The result, for the railroads, was their slow decline, culminating in the nationalization of passenger rail (which plays such an important role in Atlas Shrugged) under the aegis of Amtrak, that paragon of efficiency that manages to lose money selling overpriced hamburgers to a captive market. Amtrak was formed—under an official name torn from the pages of Atlas Shrugged, the National Railroad Passenger Corporation—in 1971, 14 years after the novel was published.

The Relationship Between Net Neutrality and Atlas Shrugged

But the peculiar perversity of net neutrality is most reminiscent of something from late in the novel—and believe me, you don’t want to be stuck in a scene from the later pages of Atlas Shrugged, when economic dictatorship is closing in and the whole economy is falling apart.  (This is the point at which I should point you to the rather robust spoiler alert that accompanies my articles on Atlas Shrugged.)

Net neutrality bears some relationship to the Fair Share Law, under which Hank Rearden’s production of his new metal alloy has been restricted at the same time that every manufacturer has been told they have a right to an equal share of it. This means that the highest-value, highest-volume users, the ones for whom access to large quantities of high-performance metal is vital—such as Ken Danagger’s coal mines—are required to wait in line behind those who are making golf clubs and coffee pots.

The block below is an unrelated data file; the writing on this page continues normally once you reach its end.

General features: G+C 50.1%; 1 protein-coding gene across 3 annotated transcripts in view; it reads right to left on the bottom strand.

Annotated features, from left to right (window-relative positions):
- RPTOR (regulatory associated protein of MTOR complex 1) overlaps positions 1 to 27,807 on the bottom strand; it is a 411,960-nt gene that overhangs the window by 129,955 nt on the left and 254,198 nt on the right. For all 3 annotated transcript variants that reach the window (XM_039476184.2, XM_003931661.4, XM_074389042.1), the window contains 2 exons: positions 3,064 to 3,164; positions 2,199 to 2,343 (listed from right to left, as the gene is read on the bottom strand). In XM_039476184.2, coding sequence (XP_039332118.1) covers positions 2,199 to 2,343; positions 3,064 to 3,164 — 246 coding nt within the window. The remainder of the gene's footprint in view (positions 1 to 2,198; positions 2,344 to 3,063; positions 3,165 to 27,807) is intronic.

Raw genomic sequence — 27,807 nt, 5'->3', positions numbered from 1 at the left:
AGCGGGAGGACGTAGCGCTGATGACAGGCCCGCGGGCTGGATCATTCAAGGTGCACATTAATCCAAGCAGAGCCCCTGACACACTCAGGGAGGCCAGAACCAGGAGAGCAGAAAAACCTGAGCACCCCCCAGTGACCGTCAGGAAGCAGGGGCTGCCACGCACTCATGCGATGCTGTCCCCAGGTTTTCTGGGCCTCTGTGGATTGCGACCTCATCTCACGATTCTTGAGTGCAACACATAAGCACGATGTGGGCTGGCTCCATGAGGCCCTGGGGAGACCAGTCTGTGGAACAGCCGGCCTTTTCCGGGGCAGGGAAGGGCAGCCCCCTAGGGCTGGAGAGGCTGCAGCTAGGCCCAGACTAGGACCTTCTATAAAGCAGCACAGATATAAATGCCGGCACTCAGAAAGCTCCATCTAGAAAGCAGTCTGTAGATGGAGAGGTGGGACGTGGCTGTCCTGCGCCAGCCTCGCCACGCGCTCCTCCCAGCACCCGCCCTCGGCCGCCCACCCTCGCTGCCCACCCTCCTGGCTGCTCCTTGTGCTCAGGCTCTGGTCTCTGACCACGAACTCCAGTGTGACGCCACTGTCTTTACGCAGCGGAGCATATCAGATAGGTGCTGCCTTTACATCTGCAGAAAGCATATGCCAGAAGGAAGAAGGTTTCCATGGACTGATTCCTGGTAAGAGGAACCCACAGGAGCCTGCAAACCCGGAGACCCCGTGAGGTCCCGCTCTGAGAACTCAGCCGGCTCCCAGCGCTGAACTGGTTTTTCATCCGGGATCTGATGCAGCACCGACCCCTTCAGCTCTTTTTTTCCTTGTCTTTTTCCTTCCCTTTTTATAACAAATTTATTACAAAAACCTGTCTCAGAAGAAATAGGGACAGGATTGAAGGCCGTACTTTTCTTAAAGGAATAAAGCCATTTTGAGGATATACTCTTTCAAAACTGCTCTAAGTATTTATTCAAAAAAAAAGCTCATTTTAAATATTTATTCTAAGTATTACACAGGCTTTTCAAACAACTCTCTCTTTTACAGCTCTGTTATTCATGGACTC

But the perverse rate regulations of net neutrality most resemble the Railroad Unification Plan and the Steel Unification Plan. These are the plans offered by government regulators in an attempt to prop up weak, government-connected businesses. They consist of creating industry-wide “pools” in which all railroad revenues are collected, then shared out equally based on the amount of track each company has to maintain. The details aren’t the same, but the intent is: to collectivize the cost of infrastructure by deliberately divorcing the expense of the service from the actual amount you use it.

In the case of net neutrality, this is an obvious bit of cronyism that is intended to serve the interests of one faction—the faction that has won the political battle for the moment—at the expense of everyone else. It is meant to serve the interests of companies that are heavily reliant on large amounts of bandwidth, such as the Netflix video-streaming service, by giving them equal access to high download speeds at no extra charge. Like many of Jim Taggart’s machinations on behalf of his company, you can see how this will actually be detrimental to firms like Netflix over the long run. A big Internet service provider like Comcast will have much greater incentive to build extra infrastructure to provide for the needs of a client like Netflix, if they can charge extra for it. If they can’t charge extra—if they are banned from charging extra—then they have less incentive and fewer resources to build infrastructure. In essence, this is a plan to slow down or even halt the construction of new Internet infrastructure.